Malcolm R. White

Author and publisher of Transport, Maritime, and local History Books
Lowestoft Fishing Vessels Remembered 1939 - 1991

Lowestoft Fishing Vessels Remembered 1939 - 1991

Wrecked, Sunk and Missing Vessels of the Lowestoft Fleet

Many fishing vessels of the Lowestoft fleet have been lost in war and peacetime, often with members of the crew, or the entire crew losing their lives. This sacrifice has never been the theme of any book, and consequently a major part of the town’s social and maritime history has remained unpublished.

Lowestoft Fishing Vessel Remembered 1939 - 1991 consists of three main sections, the first provides a summary of World War II losses, the second section gives details of trawler and drifter losses between 1946 and 1991 and the third provides a selection of smaller inshore vessels that have been lost in recent years. A large number of photographs are included in the book.

Section One

As in the Great War of 1914-18, during World War II many Lowestoft drifters and trawlers served with the Royal Navy where they were employed on numerous duties that included minesweeping. Some of these fishing vessels never returned to their home port of Lowestoft due to being destroyed by mines or after sinking following attacks by enemy aircraft using bombs or gunfire. Some took part in the Dunkirk evacuation where they were badly damaged by gunfire or were abandoned after striking underwater obstructions. Other Lowestoft vessels during the period 1939 - 1945 attempted to continue their peacetime occupation of fishing, often off the west coast, but again they were ruthlessly hunted down and attacked by the enemy usually with the subsequent loss of life and the vessel.

Section Two

Following the end of the war, the remaining vessels of the Lowestoft fleet returned to fishing, usually in the North Sea. Vessel losses in the 1940s continued due to several reasons which included some sinking due to leakage, collision damage, hull damage caused by an striking an underwater obstruction and one vessel which failed to return to port due to an unknown reason. The entire crews of two of the trawlers that sank were lost, totally 19 men. During the 1950s, a number of causes resulted in 10 vessels being lost. Of these, four vessels disappeared whilst fishing from Lowestoft resulted in 36 crew members losing their lives. The 1960s saw eight Lowestoft trawlers sinking brought about by fire, a collision, running aground and some through leakage. One of the eight was lost with her crew of 9 Lowestoft men, she never returned home having disappeared on a North Sea fishing trip. Five Lowestoft vessels were lost in the 1970s, of these three ran aground, one sank following an explosion, and one sank in heavy weather resulting in five crew members losing their lives off Cornwall. By the 1980s and 90s, many trawlers were being used as support vessels for the oil and gas offshore industries and during this period seven were lost. The reasons for their loss included uncontrollable ingress of water, catching fire, running aground and being damaged in a collision. Thankfully no crew members lost were lost in these incidents.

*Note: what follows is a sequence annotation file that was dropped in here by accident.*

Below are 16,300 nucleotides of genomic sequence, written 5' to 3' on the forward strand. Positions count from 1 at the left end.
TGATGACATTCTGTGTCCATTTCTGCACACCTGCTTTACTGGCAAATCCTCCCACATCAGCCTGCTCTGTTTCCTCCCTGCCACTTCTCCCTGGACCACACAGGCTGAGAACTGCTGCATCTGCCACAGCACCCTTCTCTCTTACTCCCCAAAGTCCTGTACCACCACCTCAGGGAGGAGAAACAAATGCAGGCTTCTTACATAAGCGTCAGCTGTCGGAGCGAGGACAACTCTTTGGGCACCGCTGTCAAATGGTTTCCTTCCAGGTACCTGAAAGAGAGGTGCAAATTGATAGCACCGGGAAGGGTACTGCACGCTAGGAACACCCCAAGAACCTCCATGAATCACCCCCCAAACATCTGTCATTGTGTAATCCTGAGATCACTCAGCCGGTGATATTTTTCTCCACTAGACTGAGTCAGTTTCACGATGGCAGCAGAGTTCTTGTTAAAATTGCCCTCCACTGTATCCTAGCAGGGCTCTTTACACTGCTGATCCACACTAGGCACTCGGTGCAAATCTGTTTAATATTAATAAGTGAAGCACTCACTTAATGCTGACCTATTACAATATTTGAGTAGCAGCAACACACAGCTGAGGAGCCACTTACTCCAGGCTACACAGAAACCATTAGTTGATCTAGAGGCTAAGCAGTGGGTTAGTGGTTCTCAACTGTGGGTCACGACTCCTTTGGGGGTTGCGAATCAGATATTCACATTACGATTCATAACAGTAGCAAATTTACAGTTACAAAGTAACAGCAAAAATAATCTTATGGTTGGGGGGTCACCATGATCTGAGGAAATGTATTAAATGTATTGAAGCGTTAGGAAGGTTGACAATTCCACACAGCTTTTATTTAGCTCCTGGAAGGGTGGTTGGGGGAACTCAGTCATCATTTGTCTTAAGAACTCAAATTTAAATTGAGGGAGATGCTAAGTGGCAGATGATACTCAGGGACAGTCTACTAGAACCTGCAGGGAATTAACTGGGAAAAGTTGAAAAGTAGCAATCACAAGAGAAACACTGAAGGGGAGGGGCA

Section Three

A selection of inshore vessel losses is featured in this section for the period 1960 - 1990. Inshore vessels continued to be lost and in some cases crew members have lost their lives, the last being in 1986.

Photos154 of which 12 are in colour
Cover400 gram card - plastic laminated outside
Pages150 gram silk finish
Dimensions210mm x 254mm x 7mm
Series NumberBook 21

Lowestoft Fishing Vessel Remembered 1939 - 1991 can be ordered direct from Coastal Publications and is available from any good bookshop.

LT323 Faithful Star
LT323 Faithful Star - Grounded at Orford Ness in 1957, crew saved.

LT432 Boston Pionair
LT432 Boston Pionair - Lost with all hands in 1965.

LT1187 S.D.J.
LT1187 S.D.J. - Lost with all hands in 1947.

NN344 Jamesina
NN344 Jamesina - Sank in 1979, crew saved.